off his clothes immediately and run away. If a person is bitten by a mad
dog, the person will surely die (Abaye, though, describes an antidote to the
bite of a mad dog).
The CHAFETZ CHAIM (in SHEMIRAS HA'LASHON, Sha'ar ha'Zechirah, ch. 4) cites
the Midrash (Yalkut Shimoni, Parshas Ki Setzei) which compares one who
speaks Lashon ha'Ra to a person who is bitten by a mad dog. The Chafetz
Chaim points out that just like our Gemara says that there is no remedy for
the bite of a mad dog, similarly the Gemara in Erchin (16b) says that one
who is accustomed to speaking Lashon ha'Ra, G-d forbid, has no atonement.
Why, though, is someone who speaks Lashon ha'Ra compared specifically to
someone who was bitten by a mad dog?
The Chafetz Chaim shows how one who speaks Lashon ha'Ra has all of the
attributes of a mad dog as described in our Gemara. When a person is bitten
by a mad dog, the Ru'ach Ra'ah that rests on the dog and causes it to have
the above-mentioned characteristics rests on the person, giving the person
all of the attributes of the mad dog. Someone who speaks Lashon ha'Ra also
has those attributes, as if a Ru'ach Ra'ah rests upon him.
(1) His mouth hangs open. Similarly, the mouth of the person who speaks
Lashon ha'Ra is always open, waiting to find a listener, no matter who it
might be, to listen to his gossip.
(2) His spittle drips down. The dog is always angry and is ready to attack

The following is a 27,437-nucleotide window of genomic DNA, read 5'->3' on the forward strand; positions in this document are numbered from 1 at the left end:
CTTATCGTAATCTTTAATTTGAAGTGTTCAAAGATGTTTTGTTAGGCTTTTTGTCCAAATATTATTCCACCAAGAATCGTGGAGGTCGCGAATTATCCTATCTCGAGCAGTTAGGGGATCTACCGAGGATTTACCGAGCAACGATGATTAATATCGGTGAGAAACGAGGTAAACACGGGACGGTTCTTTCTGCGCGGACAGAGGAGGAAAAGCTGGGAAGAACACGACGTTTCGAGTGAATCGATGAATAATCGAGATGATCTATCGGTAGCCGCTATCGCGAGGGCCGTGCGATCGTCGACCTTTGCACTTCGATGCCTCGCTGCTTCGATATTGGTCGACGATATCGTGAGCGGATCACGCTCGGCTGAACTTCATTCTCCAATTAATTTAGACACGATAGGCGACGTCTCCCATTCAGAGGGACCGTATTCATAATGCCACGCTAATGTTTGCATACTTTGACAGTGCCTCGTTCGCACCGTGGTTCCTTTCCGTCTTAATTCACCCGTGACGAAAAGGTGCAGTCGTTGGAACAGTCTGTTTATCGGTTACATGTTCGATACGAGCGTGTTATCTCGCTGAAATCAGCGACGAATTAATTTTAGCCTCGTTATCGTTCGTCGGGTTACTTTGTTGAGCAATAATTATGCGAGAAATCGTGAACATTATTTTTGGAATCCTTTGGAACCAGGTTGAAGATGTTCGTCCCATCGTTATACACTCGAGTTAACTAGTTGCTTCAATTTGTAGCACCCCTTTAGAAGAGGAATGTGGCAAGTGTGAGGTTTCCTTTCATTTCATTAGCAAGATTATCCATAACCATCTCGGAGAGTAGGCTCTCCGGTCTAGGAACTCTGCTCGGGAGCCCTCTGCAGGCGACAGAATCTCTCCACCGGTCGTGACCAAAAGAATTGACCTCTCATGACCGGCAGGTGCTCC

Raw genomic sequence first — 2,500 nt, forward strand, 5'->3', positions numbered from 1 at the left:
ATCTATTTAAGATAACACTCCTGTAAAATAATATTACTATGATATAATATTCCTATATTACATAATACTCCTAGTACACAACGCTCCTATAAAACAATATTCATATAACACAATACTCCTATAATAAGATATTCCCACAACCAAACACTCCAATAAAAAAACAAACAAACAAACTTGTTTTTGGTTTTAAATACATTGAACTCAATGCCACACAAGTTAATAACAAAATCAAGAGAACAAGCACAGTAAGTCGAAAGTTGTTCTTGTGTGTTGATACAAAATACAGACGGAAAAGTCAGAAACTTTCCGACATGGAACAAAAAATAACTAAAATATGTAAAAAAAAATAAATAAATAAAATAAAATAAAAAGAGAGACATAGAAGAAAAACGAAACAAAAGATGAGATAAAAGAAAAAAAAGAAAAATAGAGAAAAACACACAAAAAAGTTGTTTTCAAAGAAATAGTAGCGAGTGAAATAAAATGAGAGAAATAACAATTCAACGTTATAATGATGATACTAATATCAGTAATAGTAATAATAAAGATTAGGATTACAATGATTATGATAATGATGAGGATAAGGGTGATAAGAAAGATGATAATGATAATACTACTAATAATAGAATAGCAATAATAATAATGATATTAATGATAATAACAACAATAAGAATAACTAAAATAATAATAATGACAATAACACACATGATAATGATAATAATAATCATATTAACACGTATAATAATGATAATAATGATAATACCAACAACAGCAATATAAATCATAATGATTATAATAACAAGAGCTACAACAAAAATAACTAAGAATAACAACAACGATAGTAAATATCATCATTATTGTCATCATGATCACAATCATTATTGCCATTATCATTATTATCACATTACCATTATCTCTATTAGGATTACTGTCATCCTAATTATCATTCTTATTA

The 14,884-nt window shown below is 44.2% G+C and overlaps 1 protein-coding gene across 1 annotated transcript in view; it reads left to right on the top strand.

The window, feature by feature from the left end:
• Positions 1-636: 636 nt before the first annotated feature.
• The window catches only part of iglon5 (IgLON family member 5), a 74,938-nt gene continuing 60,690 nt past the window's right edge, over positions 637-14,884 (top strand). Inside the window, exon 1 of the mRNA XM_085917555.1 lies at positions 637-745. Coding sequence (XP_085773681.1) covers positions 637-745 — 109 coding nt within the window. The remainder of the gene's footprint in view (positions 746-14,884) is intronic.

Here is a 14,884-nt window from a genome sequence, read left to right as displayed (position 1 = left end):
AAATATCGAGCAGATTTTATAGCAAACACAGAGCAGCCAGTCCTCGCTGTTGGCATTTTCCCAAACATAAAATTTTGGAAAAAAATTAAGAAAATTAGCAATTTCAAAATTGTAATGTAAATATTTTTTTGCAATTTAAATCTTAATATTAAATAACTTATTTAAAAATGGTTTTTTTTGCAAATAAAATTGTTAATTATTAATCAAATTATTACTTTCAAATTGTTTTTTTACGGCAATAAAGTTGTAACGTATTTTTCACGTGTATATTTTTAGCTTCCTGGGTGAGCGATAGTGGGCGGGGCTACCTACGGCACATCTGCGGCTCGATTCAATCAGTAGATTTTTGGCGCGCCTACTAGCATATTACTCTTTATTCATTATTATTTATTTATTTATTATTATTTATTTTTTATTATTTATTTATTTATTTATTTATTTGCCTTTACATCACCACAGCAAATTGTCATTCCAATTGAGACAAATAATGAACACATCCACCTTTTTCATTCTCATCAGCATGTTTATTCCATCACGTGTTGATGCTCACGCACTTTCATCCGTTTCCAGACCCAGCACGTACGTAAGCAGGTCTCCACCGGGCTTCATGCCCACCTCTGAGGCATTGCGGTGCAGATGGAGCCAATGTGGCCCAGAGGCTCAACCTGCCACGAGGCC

anyone it meets up with, as is indicated by his constantly dripping spittle.
So, too, the person who speaks Lashon ha'Ra is eager to speak about anyone
who comes up in conversation. In addition, the spittle of a dog is most
disgusting, especially that of a mad dog, and it the mad dog leaves a path
of spittle behind wherever it goes. So, too, the disgusting speech of the
person who speaks Lashon ha'Ra leaves its impact wherever he goes.
(3) Its ears hang low. By hanging its ears, the mad dog makes himself look
uninterested in attacking anyone. That way, no one will be afraid to come
near the dog, and he will be able to pounce on his unexpecting prey. For the
same reason (4) its tail rests between its legs; it walks slowly and does
not run excitedly. Likewise, (5) it walks along the far side of the road so
that it appears to be walking far from the central flow of people and is
uninterested in anyone. Some add that it barks but its voice is not heard --
this is another guise that it engages in order for people to think that it
is a quiet, happy, kind-hearted dog, so that no one will take any measures
of caution when they see it, assuming it to be a harmless canine. And then
it viciously attacks its victim.
The same attributes exist in one who speaks Lashon ha'Ra. He walks humbly,
away from other people, so that they think he is not interested in their
affairs and that he is not one who goes around spreading gossip.
Furthermore, when he speaks Lashon ha'Ra, he does it in such a sly way that
at first, it is not evident that any Lashon ha'Ra is being spoken. His ears
are down as if he is not listening to anyone else's business, and he walks
along as if he is minding his own business, all so that no one will put up
their guard when he comes to attack with his vicious Lashon ha'Ra. And just
like some say that a mad dog barks and no voice is heard, the one who speaks
Lashon ha'Ra does damage that is not noticeable right away, for he speaks in
private about a person.
Just like one who rubs against a mad dog must immediately throw off his
clothes and run away, one who comes near someone known to speak Lashon ha'Ra
should run away immediately, even at the cost of much embarrassment.